You’ll want to use the files in the rep_set folder. For example, you could use rep_set/99_otus.fasta and taxonomy/99_otu_taxonomy.txt to train your classifier.
The rep_set_aligned folder contains the aligned representative sequences, which you don’t need to use with the feature classifiers currently available in QIIME 2. Theoretically there could be a feature classifier implemented in the future that requires aligned reference sequences as input, but I don’t know of one offhand.
Those files aren’t necessary for training feature classifiers. Greengenes is a 16S reference database that can be used for purposes other than training feature classifiers. The otus folder contains “OTU maps”, which describe the sequences associated with each Greengenes OTU. The trees folder contains phylogenetic trees built from the aligned representative sequences. These trees can be used, for example, in phylogenetic diversity calculations such as UniFrac when you’ve performed closed-reference OTU picking on your data.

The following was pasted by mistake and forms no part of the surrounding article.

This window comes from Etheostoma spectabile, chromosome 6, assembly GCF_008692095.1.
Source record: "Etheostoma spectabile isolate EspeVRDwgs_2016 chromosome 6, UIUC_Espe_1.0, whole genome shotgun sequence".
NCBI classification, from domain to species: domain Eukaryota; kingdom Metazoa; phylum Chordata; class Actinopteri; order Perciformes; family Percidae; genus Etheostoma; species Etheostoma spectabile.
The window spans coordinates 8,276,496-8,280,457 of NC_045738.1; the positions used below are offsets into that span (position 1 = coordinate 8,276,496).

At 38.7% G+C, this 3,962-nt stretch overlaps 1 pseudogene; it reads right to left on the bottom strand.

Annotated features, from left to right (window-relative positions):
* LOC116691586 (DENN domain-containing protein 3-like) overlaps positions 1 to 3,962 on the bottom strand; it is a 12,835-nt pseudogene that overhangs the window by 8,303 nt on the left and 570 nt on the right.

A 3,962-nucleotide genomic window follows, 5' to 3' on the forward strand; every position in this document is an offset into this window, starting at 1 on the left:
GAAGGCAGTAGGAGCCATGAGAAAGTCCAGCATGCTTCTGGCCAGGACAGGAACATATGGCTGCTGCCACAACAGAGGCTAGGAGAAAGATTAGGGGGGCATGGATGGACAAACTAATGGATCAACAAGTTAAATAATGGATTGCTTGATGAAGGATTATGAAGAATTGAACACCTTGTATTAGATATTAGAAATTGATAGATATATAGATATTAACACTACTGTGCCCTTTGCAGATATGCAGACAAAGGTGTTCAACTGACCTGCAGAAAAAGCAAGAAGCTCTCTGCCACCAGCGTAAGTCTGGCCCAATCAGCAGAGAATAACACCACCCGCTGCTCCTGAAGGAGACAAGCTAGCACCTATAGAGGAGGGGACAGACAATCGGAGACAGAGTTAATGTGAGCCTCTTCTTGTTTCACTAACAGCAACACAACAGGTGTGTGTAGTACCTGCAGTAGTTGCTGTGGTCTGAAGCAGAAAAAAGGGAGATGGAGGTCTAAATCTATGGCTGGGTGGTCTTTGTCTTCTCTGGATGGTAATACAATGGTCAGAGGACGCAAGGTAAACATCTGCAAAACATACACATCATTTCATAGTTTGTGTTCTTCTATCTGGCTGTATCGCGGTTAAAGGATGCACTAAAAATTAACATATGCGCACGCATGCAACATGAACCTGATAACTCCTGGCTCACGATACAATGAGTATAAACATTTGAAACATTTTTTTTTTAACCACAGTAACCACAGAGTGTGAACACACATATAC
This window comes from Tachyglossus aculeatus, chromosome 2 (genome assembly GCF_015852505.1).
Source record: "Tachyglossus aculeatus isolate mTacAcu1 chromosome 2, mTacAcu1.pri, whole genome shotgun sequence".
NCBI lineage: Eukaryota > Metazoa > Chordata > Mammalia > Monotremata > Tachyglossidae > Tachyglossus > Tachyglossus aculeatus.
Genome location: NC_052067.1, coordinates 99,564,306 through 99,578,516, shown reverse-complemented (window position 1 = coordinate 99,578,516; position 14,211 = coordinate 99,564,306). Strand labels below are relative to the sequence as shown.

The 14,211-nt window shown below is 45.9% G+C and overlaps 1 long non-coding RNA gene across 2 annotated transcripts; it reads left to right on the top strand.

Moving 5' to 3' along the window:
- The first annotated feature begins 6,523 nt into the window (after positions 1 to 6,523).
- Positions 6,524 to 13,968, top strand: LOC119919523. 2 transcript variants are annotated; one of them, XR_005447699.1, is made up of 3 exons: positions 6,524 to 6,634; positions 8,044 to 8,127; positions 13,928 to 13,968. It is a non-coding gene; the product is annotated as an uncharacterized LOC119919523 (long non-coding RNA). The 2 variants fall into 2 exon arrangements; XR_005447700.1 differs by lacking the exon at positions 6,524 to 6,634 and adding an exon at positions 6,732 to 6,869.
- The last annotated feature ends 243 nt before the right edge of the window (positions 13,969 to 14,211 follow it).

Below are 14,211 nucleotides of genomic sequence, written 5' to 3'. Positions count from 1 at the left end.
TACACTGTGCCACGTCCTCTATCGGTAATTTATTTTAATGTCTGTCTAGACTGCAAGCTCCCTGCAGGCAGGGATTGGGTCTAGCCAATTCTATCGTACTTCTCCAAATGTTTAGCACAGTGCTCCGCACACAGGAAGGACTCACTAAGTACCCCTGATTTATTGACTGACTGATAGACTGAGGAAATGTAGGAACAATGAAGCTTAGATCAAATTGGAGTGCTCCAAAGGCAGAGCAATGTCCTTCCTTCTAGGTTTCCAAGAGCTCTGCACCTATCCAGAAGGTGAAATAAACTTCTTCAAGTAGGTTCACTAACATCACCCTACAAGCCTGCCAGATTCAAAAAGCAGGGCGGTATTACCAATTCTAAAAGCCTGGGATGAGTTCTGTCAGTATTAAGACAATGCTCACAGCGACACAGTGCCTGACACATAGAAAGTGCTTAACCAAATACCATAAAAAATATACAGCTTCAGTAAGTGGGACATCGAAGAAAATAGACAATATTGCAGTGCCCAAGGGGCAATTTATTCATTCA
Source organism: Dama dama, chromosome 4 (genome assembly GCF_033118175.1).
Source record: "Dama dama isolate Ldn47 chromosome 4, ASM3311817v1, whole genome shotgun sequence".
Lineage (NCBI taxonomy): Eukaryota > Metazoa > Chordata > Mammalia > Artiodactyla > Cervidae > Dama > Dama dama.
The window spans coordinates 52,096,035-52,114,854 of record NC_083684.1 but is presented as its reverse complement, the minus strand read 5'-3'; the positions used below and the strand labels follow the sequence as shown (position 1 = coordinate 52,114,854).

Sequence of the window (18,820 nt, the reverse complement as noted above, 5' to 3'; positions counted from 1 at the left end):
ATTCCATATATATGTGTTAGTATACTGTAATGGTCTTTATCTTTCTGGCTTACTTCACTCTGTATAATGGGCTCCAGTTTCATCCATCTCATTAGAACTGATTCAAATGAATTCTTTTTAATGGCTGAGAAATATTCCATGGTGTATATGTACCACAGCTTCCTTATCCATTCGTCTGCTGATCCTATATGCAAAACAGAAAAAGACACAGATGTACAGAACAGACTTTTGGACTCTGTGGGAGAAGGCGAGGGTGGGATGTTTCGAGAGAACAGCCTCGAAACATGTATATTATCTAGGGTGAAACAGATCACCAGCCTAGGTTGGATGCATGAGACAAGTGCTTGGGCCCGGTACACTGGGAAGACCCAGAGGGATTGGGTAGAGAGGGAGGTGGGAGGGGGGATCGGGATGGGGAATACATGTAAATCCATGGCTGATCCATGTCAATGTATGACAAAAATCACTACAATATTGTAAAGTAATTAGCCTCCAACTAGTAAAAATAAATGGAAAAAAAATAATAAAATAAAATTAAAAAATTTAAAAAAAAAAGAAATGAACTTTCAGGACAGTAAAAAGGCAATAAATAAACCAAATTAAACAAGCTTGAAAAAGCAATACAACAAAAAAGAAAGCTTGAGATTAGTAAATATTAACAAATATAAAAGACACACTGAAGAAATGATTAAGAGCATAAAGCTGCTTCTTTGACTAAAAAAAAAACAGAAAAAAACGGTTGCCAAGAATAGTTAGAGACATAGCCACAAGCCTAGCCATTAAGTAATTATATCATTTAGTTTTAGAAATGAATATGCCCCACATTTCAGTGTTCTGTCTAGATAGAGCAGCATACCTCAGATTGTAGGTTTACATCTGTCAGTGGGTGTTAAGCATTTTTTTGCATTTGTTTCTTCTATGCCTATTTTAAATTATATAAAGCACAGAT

Training a classifier isn’t a unique concept to QIIME or any other tool; it is a general technique used in the field of machine learning to train models. Machine learning-based algorithms are pretty popular for taxonomic classification, so often there is a training step involved. For example, take a look at the RDP classifier, which implements a naive Bayes classifier that must be trained on reference sequences. In QIIME 2, we provide a similar type of naive Bayes classifier via qiime feature-classifier classify-sklearn, which also requires a training step.
We additionally provide other types of feature classifiers that don’t require a training step. These are consensus-based classifiers that use sequence similarity searching and alignment to determine taxonomic classification (the commands are classify-consensus-blast and classify-consensus-vsearch).
Thus, the need for a training step depends on what kind of feature classification algorithm you’re using.
Note: In QIIME 1 it is possible to train a feature classifier (e.g. the RDP classifier) as a separate step, but the default behavior of assign_taxonomy.py is to train a classifier on-the-fly each time the script is executed. Thus, if you’re used to QIIME 1’s workflow, the training step happens but it’s often not apparent to users.